Screenshot of the Recently Closed Tabs Popover on iPad with iOS 6
The iOS 6 Recently Closed Tabs Popover on an iPad

Currently, this example applies only to iPad, as Safari in iOS 6 on iPhone doesn’t use tabs, but rather “pages” (an unfortunate overloaded name). I’m not sure whether this will change with iOS 7.

There are plenty of other examples in plenty of other apps — especially sophisticated productivity apps such as Apple’s iWork suite, or the Omni Group’s impressive apps — but hopefully these are sufficient to illustrate my point: that iOS and many iOS apps support powerful advanced gestures which enable a much easier, more fluid, and more efficient experience, but that none of them are easily discoverable. On to the proposed solution!

The Proposal

In a nutshell: the OS and apps should monitor the user’s behavior, and if they observe the user performing a task “the long way” for which an advanced gesture exists, they should display an unobtrusive notification to inform the user that there’s a faster, easier way to do what they’re doing. If the user taps on the notification, they should see a simple, direct, and visual popup which teaches the gesture.

Some Examples

Switching Between Apps

If the OS observes the user switching between apps by using the home button to go to the home screen, then it should display an unobtrusive notification at the top of the screen, like so:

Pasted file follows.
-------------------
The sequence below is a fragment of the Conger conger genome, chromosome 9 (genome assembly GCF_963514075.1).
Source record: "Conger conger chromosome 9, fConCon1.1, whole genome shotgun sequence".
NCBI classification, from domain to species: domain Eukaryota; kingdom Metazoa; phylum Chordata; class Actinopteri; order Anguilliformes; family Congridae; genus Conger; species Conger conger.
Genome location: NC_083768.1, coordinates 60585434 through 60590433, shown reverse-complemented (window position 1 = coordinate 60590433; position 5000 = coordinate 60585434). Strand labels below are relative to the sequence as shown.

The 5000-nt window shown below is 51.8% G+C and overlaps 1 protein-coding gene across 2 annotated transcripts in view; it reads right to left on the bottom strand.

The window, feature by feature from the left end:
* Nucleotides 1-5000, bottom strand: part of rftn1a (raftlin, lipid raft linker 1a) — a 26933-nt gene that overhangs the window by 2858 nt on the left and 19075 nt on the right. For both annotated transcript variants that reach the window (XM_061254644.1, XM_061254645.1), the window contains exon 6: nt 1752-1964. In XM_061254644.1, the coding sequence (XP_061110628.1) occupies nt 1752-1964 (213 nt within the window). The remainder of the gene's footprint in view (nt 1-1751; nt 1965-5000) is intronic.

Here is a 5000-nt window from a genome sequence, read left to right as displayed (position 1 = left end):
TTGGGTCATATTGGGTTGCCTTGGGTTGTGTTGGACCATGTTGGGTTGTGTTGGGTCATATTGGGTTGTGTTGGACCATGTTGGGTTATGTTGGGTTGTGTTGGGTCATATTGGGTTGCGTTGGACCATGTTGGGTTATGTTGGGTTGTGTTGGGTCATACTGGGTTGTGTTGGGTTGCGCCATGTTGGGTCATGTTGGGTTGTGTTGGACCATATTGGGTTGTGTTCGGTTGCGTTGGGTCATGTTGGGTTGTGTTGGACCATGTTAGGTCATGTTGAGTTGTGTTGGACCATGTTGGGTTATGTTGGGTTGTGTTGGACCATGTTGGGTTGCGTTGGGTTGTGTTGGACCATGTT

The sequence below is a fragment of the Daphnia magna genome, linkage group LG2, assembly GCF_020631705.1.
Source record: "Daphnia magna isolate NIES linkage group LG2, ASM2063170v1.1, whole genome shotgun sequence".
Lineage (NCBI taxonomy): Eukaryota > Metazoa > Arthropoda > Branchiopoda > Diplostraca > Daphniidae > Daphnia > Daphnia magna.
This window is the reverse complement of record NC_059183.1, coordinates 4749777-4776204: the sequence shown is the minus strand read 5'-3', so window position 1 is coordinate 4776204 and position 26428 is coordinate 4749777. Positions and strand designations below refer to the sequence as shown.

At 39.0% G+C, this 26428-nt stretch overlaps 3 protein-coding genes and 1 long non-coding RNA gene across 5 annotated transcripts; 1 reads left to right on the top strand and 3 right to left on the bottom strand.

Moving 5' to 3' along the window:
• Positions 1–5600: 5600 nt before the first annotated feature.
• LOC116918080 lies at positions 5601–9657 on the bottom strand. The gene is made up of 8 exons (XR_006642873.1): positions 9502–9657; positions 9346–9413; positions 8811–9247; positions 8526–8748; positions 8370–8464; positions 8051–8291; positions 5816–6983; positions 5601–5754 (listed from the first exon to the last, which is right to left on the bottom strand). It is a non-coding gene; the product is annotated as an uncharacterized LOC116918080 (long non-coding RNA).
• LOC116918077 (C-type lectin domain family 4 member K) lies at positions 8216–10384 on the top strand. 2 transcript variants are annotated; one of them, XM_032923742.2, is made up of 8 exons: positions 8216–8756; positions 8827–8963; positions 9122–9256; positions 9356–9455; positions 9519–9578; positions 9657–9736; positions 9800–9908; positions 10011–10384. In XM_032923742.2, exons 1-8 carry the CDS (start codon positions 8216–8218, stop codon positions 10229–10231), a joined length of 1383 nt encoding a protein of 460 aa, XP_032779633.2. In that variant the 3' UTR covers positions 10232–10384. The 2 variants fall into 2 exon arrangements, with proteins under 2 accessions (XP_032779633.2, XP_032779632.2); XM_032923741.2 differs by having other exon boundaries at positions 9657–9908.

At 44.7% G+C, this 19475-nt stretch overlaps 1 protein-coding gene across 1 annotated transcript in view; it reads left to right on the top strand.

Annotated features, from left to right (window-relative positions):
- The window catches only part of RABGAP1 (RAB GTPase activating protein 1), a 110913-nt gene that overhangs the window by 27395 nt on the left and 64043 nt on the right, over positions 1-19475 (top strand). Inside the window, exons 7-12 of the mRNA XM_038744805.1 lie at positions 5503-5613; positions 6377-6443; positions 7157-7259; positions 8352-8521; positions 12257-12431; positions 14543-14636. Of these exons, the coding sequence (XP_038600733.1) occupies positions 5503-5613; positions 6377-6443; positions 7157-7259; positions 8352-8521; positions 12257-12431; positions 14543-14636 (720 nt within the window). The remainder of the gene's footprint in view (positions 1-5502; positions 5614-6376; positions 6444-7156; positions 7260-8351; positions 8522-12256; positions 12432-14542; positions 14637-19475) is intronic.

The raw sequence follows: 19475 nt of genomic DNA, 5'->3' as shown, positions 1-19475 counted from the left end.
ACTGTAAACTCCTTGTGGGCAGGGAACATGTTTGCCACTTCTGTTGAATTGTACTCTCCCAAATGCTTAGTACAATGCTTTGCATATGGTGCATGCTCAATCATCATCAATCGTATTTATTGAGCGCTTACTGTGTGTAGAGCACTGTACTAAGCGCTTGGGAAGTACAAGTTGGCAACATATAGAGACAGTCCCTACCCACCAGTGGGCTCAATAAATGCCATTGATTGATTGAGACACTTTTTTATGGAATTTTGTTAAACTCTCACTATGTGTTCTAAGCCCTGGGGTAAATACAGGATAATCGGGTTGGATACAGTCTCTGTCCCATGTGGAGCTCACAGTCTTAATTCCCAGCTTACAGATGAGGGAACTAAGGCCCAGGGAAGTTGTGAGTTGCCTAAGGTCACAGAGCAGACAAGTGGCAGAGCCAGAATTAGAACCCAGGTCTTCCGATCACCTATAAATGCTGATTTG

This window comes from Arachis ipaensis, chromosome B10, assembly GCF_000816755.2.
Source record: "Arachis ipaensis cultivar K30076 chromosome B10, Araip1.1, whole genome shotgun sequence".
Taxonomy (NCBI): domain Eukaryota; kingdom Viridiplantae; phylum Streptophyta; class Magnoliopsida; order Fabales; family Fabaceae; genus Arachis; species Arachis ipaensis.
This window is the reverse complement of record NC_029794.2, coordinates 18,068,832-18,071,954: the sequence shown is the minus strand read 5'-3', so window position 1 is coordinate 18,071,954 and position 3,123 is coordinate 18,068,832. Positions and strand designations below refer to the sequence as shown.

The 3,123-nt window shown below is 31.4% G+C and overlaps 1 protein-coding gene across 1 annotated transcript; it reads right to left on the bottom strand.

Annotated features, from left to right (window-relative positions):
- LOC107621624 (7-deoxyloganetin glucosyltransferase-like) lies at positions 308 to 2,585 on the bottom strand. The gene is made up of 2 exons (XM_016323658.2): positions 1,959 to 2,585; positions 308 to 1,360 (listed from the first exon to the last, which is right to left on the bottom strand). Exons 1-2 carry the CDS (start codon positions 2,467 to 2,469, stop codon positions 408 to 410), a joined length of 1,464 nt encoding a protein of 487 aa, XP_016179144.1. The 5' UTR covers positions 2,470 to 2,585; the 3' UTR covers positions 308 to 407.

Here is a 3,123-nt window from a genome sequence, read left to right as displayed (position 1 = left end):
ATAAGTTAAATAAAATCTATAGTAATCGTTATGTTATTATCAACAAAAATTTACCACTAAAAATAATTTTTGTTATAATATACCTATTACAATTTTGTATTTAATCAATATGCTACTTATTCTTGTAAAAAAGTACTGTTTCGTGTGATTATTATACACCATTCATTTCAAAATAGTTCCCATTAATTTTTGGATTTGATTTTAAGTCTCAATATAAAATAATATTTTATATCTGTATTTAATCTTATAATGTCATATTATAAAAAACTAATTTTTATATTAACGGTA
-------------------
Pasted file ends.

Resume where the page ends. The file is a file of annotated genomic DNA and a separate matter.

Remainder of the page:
Screenshot of iOS Four-finger Swipe Gesture Notification
iOS Four-finger Swipe Gesture Notification

If the user taps the notification, the OS would display a view which would teach the shortcut in a simple, direct, and visual way. Maybe it’d be some illustrations, maybe some animations — I’m not an expert in this sort of thing, and I’ll leave this up to those who are.

Jumping Multiple Steps in Safari’s History

If Safari observes the user tapping the “Back” button repeatedly, it should display an unobtrusive notification at the top of the screen, like so:

Screenshot of Safari History Jump Gesture Notification
Safari History Jump Gesture Notification

If the user taps the notification, the app would display a view… well, you get the idea.

I’d love to see Apple or Google implement this idea at the OS level and in their apps, and provide APIs for this approach, but in the meantime any app developer can add this to their apps right now.

Finally, my colleague Timothy Meaney has pointed out that this idea assumes that touch apps have already crossed the threshold of making powerful functionality accessible to a broad audience, and that the next challenge is for app developers to provide more thoughtful interactions to their users — to create apps which anticipate their users’ needs, support them towards their goals, and generally strive to delight their users by constantly helping and supporting them. This rings true for me and I appreciate Tim pointing it out.

Thanks for reading! I’d love to hear what you think of this idea, and especially if you try implementing it! Feel free to contact me via email or Twitter.